video: Adult Entertainment Focus of Penthouse Hearing - Pichardo Loses Chair

Wednesday, November 01, 2017


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The photo Sgt. Tejada showed at the hearing, which he said shows the club is violating the adult entertainment statute.

The Providence Board of Licenses heard arguments as to whether "adult entertainment" is being offered at the recently opened East Side Penthouse -- in violation of its current license -- at a hearing on Tuesday, among other outstanding issues. 

The tense and oftentimes contentious hearing -- which did not address the recent shooting outside the club over the weekend, as the city said it is still under investigation -- saw board member Juan Pichardo ousted as Chair following Mayor Jorge Elorza's call for his resignation, and those associated with the Penthouse accusing the city and neighbors of playing politics.

"I'll tell you, I just got a better understanding of how the real world works," said Penthouse Manager Kazeem Adediran. "[The meeting] started off very awkward with that [call for Pichardo's] resignation and that letter."

The Penthouse, which remains shuttered since the shooting early Saturday morning, will remain closed until at least Thursday, at which point the Board is expected a render a decision on the most recent issues levied. Those include allegations that the club remained open after-hours illegally, and dancers at the club sported attire, or lack thereof, that the city is arguing is de facto adult entertainment. 

"This licensee was warned — told about a very specific ordinance they were told not to violate," said Mario Martone with the city. "And lo and behold they’re doing exactly what it prohibits. You give them an inch, they take a mile."

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GoLocalProv was first to report on the club in October, noting the new nightclub features dancers and stripper poles in one of the most historic areas of Providence, above the Mile and a Quarter restaurant which was previously occupied by the controversial Loft club. As GoLocal reported:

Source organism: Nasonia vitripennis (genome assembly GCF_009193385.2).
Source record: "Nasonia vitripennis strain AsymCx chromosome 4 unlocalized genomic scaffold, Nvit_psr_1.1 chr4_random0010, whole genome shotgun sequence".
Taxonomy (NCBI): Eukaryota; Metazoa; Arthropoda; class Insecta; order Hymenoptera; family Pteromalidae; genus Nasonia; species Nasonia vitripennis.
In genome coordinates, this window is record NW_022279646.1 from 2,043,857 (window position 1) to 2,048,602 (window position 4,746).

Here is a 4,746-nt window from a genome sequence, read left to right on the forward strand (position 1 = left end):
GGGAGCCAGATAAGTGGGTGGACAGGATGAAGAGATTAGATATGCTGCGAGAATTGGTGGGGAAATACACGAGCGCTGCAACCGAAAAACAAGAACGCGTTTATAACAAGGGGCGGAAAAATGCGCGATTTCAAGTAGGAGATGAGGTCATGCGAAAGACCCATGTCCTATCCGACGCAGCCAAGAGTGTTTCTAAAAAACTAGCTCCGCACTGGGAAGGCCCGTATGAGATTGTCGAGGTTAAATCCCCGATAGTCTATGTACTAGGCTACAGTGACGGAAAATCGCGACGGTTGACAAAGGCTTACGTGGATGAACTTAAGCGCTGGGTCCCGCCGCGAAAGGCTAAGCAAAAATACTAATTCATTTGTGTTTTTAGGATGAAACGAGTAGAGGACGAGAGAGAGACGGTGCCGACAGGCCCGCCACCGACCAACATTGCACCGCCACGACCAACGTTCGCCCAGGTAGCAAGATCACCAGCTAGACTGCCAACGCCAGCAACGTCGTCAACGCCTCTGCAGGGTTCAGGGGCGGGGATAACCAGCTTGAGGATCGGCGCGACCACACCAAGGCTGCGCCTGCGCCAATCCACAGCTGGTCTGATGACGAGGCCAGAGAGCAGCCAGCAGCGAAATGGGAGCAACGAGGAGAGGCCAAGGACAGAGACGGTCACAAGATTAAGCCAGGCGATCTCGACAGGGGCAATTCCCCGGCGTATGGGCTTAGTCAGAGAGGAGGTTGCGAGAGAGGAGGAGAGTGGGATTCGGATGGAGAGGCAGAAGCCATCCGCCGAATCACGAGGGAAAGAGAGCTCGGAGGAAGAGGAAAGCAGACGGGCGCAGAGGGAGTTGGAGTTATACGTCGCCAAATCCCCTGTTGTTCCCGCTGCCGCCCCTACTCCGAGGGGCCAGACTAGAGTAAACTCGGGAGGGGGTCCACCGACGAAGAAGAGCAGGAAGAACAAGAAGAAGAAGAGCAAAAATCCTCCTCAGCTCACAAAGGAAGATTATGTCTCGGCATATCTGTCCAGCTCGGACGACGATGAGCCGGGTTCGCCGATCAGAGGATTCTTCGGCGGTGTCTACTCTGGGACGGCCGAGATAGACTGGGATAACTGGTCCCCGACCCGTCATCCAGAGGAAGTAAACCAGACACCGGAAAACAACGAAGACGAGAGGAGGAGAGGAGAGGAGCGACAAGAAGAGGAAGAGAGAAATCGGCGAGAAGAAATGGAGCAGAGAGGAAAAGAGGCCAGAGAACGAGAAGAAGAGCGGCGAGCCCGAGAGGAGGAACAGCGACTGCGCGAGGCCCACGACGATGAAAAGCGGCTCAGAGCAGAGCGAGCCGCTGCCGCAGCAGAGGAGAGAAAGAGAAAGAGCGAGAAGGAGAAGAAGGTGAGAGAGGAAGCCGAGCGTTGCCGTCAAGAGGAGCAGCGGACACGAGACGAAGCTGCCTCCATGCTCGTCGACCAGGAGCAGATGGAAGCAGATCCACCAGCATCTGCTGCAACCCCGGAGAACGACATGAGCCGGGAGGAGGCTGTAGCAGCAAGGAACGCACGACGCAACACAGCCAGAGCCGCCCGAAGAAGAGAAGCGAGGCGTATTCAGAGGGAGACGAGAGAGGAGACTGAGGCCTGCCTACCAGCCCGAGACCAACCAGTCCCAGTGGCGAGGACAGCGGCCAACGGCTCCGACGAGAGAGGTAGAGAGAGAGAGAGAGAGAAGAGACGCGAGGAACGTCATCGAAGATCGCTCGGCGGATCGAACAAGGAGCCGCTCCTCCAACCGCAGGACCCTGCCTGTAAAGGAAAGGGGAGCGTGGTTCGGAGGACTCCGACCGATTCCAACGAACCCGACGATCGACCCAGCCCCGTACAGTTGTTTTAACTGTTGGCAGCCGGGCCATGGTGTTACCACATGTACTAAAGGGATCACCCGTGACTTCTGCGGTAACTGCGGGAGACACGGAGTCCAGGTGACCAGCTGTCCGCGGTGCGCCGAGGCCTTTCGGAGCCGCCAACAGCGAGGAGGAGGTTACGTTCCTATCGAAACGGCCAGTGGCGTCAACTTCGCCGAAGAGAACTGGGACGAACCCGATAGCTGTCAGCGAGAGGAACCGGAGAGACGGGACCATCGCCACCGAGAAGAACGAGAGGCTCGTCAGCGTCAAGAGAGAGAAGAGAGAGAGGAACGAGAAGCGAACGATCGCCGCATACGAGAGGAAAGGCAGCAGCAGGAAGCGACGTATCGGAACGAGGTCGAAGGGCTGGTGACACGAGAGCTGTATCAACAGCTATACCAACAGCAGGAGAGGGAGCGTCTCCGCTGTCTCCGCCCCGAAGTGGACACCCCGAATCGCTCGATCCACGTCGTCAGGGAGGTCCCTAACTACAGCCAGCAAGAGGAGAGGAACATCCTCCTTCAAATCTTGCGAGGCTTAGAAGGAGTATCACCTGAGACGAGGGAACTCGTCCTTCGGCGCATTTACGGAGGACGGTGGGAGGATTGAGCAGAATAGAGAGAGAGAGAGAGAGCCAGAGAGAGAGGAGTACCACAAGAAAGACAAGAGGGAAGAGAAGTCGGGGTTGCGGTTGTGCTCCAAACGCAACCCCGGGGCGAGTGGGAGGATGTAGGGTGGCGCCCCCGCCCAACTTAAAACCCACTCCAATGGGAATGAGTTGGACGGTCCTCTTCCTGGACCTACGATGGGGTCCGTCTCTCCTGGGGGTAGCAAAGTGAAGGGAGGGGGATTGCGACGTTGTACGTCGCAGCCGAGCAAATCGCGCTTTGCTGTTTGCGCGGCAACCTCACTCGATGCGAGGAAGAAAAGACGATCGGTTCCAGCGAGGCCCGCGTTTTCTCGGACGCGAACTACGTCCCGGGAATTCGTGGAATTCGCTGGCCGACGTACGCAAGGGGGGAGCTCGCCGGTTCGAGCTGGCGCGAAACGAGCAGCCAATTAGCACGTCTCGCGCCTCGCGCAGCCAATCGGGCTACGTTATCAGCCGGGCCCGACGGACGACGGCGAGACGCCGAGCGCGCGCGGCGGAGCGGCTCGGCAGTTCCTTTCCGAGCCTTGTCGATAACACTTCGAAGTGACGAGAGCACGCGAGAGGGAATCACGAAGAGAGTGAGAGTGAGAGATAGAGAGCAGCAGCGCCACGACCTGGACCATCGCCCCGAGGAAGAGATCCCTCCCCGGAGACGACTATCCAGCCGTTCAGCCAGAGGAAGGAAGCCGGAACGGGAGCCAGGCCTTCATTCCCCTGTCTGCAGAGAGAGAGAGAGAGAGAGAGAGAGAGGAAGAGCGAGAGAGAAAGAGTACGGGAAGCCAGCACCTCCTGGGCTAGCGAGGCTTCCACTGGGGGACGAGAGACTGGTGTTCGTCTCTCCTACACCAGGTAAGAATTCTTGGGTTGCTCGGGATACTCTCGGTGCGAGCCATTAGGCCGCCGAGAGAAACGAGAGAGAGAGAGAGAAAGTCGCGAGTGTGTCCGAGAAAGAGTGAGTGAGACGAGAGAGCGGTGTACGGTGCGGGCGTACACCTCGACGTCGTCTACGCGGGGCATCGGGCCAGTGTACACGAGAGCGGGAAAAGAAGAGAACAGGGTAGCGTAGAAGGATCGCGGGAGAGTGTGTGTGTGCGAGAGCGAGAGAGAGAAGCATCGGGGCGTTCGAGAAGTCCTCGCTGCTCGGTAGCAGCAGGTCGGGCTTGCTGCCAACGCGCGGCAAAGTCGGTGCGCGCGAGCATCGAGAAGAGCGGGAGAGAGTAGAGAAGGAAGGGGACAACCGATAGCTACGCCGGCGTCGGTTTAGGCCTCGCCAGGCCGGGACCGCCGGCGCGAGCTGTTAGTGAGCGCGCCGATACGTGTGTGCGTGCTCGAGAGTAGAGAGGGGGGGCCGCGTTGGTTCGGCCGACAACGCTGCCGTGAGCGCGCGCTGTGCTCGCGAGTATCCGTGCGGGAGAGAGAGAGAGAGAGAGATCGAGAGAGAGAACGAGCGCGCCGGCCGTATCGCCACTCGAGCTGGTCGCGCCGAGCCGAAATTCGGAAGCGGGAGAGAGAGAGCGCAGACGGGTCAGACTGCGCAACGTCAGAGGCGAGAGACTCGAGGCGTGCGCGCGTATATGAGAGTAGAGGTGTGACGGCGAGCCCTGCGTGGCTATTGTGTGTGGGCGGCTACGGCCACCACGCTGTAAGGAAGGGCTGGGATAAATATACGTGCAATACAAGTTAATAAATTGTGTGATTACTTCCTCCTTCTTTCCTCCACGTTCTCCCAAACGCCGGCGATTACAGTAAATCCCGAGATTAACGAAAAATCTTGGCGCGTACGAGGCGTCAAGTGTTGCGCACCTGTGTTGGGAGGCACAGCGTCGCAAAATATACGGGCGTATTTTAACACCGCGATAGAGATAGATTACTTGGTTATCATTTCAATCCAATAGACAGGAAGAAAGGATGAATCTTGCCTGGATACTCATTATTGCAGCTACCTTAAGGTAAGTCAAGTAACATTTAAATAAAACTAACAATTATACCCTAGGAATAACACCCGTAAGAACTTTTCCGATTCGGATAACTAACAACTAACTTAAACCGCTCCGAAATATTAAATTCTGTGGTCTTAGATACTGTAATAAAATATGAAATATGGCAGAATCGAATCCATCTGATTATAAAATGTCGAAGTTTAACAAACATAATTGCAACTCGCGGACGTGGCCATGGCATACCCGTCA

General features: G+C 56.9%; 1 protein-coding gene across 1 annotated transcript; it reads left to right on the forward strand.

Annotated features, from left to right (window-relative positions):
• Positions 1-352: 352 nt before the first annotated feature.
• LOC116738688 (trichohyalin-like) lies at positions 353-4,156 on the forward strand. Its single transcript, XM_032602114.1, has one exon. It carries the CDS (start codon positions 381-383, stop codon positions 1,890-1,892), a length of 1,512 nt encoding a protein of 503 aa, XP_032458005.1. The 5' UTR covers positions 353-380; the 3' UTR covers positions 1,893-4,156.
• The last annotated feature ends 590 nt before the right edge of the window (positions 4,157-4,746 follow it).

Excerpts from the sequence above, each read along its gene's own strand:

The new club is located close to one of Providence’s top Italian restaurants, Bacaro, right next to upscale realtor Lila Delman, and literally across the street from the new innovation center I-195 corridor. The historic building is owned by a company controlled by Andrew Mitrelis. He and his family also own Cafe Paragon, Andreas, and the now-closed Mile and a Quarter.

Tuesday's show-cause hearing focused on four incidents -- prior to the shooting -- in which city officials argued that the club violated various city ordinances. 

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The board voted to remove Juan Pichardo (center) as chair.

Martone questioned Providence Police Sergeant David Tejada, who provided photos and videos which he said show female's bare backsides, which Tejada said goes against the city ordinance.

Martone, in addressing the board, warned the board against believing the club's side. 

"You’ll hear they’re 'go-go dancers,' said Martone. "Other clubs' go-go dancers are not the attraction and center of attention. [This] stage is front and center. You’re going there for the dancers."

"There's a reason adult entertainment is so heavily regulated. Study after study concludes adult entertainment brings undesirable secondary effects [which is why] you can only do in certain zones in city," said Martone. "When you start going quasi-[adult] still have the undesirable effects."

Both Penthouse attorney Nick Hemond -- and Adediran -- claimed Tuesday they had been reaching out to the city, including offering to take away the dancers, but that the city was playing politics.

"[Tejada's] been at the club multiple times. We've showed him around, he's seen the entertainment - multiple times - why didn't he say anything then?  This all felt like a play, like a set-up," said Adediran. 

Adediran said he believes the club will be vindicated in the shooting. 

"I'm not worried about that. The city knows they have no have nothing on us," said Adediran. "It was around the corner, we have a statement." 

Others in attendance, however, expressed concerns about the situation -- and the hearing. 

"They never took a vote to revoke, despite the recommendation from Mario [Martone]," said community activist Sharon Steele.

Steeled note that outbursts during the hearing -- and confrontations with club representatives -- left her feeling "shook up."

"It didn't use to be like this," said Steele. 


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